Rupert Murdoch's News Corp. is making a play for Simon & Schuster, the venerable home to bestselling authors such as Stephen King and Hillary Clinton that raised a ruckus this year after releasing a string of hit titles critical of President Donald Trump.
The powerhouse publisher was put up for sale by its owner, ViacomCBS, in March, and the company has since fielded more than half a dozen inquiries, according to three people familiar with the process who declined to be named because the matter remains confidential.
In addition to News Corp., which already owns HarperCollins, a leading bidder is Penguin Random House, according to the people. Penguin Random House, the largest U.S. book publisher, is owned by German media giant Bertelsmann. French firm Vivendi, a minority owner of Hachette through the publisher Lagardere, has also made a bid.
At least one of the offers has topped $1.7 billion, far above the minimum ViacomCBS had set, according to two of the people. Several financial firms, after lobbing offers below that range, are no longer in the running. Final bids are due before Thanksgiving, and ViacomCBS could announce a winner some time after that. A deal may not materialize.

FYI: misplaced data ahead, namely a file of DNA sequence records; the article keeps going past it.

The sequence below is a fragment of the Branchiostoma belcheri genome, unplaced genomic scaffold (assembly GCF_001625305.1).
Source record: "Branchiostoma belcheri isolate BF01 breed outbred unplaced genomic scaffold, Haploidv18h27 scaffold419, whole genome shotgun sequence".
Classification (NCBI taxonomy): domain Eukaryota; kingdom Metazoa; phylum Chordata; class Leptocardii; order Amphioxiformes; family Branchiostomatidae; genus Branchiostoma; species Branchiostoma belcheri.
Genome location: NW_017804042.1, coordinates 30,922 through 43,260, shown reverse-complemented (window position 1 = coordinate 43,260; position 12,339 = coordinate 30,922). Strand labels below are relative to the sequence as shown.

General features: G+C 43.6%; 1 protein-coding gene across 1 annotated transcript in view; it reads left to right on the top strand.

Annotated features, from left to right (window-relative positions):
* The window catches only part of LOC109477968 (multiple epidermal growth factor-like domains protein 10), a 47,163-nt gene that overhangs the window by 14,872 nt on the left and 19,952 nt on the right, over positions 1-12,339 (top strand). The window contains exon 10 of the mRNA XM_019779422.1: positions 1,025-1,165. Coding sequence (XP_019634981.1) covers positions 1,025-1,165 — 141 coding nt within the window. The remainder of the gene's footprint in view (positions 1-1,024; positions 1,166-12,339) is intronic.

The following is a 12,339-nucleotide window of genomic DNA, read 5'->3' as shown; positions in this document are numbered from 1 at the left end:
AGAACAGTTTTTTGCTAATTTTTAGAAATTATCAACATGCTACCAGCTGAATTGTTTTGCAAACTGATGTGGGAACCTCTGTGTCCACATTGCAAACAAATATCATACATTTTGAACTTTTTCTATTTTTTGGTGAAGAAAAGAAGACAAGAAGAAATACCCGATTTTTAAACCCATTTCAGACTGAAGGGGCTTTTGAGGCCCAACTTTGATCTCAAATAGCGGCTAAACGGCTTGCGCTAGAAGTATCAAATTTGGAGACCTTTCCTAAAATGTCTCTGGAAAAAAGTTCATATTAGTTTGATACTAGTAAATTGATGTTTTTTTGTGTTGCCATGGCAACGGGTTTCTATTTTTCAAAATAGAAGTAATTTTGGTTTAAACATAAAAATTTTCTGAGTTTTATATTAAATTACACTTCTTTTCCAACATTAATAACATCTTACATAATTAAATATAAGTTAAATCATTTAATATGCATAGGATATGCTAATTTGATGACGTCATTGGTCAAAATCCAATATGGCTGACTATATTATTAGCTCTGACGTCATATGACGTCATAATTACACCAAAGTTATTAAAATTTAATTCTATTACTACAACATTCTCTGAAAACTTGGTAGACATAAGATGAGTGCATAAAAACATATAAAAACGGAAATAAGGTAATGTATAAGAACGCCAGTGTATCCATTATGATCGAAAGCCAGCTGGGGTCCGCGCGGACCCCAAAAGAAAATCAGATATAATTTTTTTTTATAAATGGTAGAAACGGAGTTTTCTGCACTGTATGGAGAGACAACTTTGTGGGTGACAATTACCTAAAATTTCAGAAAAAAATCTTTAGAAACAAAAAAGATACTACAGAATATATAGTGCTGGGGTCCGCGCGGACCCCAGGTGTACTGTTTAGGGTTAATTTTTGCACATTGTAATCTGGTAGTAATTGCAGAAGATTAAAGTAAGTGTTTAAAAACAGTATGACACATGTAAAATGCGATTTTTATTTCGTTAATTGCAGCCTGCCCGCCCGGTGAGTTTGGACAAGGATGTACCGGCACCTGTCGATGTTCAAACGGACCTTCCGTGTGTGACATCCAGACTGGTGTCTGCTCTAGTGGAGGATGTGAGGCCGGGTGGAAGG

ViacomCBS, the newly merged conglomerate led by Shari Redstone, declined to comment. News Corp. and Vivendi also had no comment. Bertelsmann would not address Simon & Schuster in particular, but a spokesman said, "We have stated in the past that Penguin Random House wants to grow organically and through M&A [mergers and acquisitions]."
Simon & Schuster, one of the five largest book publishers in the country, has a deep bench of name-brand writers, including children's author Judy Blume, novelist Annie Proulx and journalist and historian Walter Isaacson. It also has several perennial bestsellers, including "Catch-22," by Joseph Heller; "Gone With the Wind," by Margaret Mitchell; and "How to Win Friends and Influence People," by Dale Carnegie.
Publishing has become a winner-takes-all business, a circumstance brought on by Amazon's aggressive pricing, and now a publisher needs size to survive. Tent-pole titles can better offset losses from weaker books. A bigger inventory can generate more data on the habits and interests of book buyers.